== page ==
Ian Jacobs insists moreover that “companies should not think of chatbots as a means of cutting costs but rather as a way of providing a better customer experience. Chatbots are all the rage today in the same way as social networks used to be. Today, the stir caused by the potential of social networks in terms of customer service has died down a bit. Hardly surprising when you think how many people have been disappointed when they tweeted or wrote Facebook posts to firms that didn’t take the time to reply. The boomerang effect is as powerful as the initial excitement: customers interpret the failure to dialogue to mean that the firm doesn’t wish to get into communication with them.” He underlines that “choosing a technology that you’ll be relying on to improve customer service basically comes down to identifying the benefits you want to bring to your customers in the long run.” The report lists telecoms, online commerce, restaurants, hotels and transportation as sectors that would benefit especially from integrating messaging tools into their customer service strategy.

Connected objects a promising area for hardware manufacturers

Another development which is going to really shake up the customer experiences is the spread of connected objects. US-based research and advisory firm Gartner predicts that 20.8 million connected ‘things’ will be in use by 2020 , three times as many as in 2016. Firms working in the Internet of Things (IoT) field will be gathering an incredible amount of data on their users, providing almost unlimited opportunities to develop a closer relationship with them and fine-tune their customer service. “A supplier of physical goods embarking on an initiative to improve customer service should think hard about connected objects,‟ stresses Ian Jacobs.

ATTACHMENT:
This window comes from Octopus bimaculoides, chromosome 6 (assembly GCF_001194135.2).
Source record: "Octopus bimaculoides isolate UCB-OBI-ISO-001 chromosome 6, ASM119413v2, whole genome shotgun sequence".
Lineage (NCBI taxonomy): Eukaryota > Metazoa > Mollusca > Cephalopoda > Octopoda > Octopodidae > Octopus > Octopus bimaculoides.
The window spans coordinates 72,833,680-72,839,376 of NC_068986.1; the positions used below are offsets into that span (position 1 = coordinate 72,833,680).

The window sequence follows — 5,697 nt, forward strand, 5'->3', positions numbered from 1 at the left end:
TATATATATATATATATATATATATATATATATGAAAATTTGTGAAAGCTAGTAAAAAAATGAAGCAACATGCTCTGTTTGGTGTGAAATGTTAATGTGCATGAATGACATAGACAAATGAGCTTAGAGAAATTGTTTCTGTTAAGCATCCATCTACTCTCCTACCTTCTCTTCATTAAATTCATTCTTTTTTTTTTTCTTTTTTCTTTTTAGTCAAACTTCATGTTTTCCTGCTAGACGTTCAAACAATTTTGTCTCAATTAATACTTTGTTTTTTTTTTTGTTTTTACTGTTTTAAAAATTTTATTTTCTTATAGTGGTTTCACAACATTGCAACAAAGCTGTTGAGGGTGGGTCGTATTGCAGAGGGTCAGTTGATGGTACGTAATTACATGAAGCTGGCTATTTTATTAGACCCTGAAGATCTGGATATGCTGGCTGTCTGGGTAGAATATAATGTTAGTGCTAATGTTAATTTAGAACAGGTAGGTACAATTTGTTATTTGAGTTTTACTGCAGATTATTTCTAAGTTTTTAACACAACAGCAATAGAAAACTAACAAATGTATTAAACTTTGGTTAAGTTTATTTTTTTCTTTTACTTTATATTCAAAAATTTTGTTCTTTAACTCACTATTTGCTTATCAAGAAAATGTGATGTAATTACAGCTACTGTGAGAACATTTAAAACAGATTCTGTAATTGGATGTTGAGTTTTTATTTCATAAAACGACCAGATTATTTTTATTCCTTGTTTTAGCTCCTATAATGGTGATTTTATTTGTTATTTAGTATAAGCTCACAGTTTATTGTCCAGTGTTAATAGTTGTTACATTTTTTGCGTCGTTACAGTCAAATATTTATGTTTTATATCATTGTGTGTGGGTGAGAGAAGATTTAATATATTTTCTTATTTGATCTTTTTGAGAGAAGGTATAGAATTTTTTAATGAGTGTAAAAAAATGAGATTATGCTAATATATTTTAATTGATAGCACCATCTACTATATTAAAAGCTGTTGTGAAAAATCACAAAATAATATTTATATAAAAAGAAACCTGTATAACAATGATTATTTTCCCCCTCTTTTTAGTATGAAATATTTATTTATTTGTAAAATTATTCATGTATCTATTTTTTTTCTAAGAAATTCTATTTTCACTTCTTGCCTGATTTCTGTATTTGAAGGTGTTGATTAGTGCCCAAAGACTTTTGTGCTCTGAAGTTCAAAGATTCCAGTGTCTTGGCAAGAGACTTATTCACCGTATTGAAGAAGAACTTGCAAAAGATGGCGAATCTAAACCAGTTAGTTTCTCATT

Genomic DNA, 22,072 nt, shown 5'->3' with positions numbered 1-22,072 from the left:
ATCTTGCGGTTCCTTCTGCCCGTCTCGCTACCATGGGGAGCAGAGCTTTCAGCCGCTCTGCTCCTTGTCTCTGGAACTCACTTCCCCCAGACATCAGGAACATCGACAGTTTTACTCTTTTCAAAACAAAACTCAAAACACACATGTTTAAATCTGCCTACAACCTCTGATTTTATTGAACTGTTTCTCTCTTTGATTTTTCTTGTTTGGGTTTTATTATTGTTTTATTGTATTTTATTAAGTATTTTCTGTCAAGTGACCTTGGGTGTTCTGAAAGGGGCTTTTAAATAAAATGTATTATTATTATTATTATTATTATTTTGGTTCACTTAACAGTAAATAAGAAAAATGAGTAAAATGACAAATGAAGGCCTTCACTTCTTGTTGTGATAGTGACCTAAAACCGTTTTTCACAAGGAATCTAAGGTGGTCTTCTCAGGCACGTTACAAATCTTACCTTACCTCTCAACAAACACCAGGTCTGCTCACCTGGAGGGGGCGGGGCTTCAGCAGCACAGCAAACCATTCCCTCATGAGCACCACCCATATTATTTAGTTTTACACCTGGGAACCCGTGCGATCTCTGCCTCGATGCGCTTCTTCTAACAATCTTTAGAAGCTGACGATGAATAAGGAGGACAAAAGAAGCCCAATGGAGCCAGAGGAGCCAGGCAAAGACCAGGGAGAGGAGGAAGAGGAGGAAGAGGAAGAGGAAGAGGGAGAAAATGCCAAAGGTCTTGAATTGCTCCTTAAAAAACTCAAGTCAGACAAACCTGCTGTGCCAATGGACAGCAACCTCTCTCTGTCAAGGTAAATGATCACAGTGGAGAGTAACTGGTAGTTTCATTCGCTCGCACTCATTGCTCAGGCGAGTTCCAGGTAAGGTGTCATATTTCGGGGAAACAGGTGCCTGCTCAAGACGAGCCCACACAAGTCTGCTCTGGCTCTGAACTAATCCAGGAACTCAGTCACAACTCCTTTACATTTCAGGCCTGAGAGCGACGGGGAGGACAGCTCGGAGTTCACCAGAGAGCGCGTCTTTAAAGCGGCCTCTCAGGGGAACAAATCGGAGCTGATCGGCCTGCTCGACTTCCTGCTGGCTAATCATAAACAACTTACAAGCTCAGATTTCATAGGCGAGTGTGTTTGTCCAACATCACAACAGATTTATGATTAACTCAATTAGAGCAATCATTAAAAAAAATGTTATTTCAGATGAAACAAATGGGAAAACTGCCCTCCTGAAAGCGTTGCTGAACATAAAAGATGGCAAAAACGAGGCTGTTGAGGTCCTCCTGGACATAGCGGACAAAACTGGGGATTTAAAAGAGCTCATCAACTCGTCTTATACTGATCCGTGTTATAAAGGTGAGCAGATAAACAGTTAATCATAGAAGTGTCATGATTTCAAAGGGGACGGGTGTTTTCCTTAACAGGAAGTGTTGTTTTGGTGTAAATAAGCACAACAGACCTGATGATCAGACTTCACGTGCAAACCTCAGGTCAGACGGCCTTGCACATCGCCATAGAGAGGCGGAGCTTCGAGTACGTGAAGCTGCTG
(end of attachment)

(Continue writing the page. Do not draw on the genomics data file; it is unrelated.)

Les objets connectés en plein boom

The Forrester report argues that too many companies are still unaware of the opportunities, as evidenced by the fact that that only 10.6% of vendors collect data from their devices on a regular basis with a view to improving their customer service.

With the IoT, agents working remotely by phone could have access to data that would speed up their work: they would for instance be able to work out more quickly why a device had stopped working and focus right away on the core part of their job, where the real added value of customer service lies – i.e. in solving complex problems that require expert advice from a trained company employee.

However, the main challenge posed by the IoT has to do with liaison between customer service centres and after-sales service at the customer’s home. Technicians on the ground must also be able to draw on user data so as to do their jobs more efficiently.


Virtual Reality bridging the online-offline gap